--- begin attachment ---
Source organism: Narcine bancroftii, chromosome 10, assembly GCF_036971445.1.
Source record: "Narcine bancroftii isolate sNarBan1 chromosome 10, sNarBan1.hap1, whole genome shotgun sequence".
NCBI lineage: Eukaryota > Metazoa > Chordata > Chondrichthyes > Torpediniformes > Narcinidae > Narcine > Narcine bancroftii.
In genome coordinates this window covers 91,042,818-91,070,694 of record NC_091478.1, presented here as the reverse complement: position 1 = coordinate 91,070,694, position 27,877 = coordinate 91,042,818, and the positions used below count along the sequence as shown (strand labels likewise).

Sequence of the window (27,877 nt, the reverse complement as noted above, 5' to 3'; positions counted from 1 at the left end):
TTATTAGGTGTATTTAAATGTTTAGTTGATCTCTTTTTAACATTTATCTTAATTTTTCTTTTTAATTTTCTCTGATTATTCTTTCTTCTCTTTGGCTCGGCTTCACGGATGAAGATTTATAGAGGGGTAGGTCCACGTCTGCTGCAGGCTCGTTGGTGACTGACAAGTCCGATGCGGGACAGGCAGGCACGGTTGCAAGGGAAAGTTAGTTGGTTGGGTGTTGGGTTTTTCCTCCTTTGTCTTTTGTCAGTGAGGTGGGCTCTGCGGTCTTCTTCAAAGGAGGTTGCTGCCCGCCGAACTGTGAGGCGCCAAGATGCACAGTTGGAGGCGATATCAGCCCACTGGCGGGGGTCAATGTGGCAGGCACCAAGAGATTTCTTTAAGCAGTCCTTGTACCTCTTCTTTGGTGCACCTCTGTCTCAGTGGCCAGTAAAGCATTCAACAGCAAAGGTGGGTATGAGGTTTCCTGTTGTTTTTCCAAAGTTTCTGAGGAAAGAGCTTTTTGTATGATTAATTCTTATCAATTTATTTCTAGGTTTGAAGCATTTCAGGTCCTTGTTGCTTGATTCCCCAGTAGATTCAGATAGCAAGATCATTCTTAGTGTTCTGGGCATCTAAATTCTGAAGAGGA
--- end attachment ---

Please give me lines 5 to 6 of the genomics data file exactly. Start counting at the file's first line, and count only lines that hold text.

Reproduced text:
Sequence of the window (27,877 nt, the reverse complement as noted above, 5' to 3'; positions counted from 1 at the left end):
TTATTAGGTGTATTTAAATGTTTAGTTGATCTCTTTTTAACATTTATCTTAATTTTTCTTTTTAATTTTCTCTGATTATTCTTTCTTCTCTTTGGCTCGGCTTCACGGATGAAGATTTATAGAGGGGTAGGTCCACGTCTGCTGCAGGCTCGTTGGTGACTGACAAGTCCGATGCGGGACAGGCAGGCACGGTTGCAAGGGAAAGTTAGTTGGTTGGGTGTTGGGTTTTTCCTCCTTTGTCTTTTGTCAGTGAGGTGGGCTCTGCGGTCTTCTTCAAAGGAGGTTGCTGCCCGCCGAACTGTGAGGCGCCAAGATGCACAGTTGGAGGCGATATCAGCCCACTGGCGGGGGTCAATGTGGCAGGCACCAAGAGATTTCTTTAAGCAGTCCTTGTACCTCTTCTTTGGTGCACCTCTGTCTCAGTGGCCAGTAAAGCATTCAACAGCAAAGGTGGGTATGAGGTTTCCTGTTGTTTTTCCAAAGTTTCTGAGGAAAGAGCTTTTTGTATGATTAATTCTTATCAATTTATTTCTAGGTTTGAAGCATTTCAGGTCCTTGTTGCTTGATTCCCCAGTAGATTCAGATAGCAAGATCATTCTTAGTGTTCTGGGCATCTAAATTCTGAAGAGGA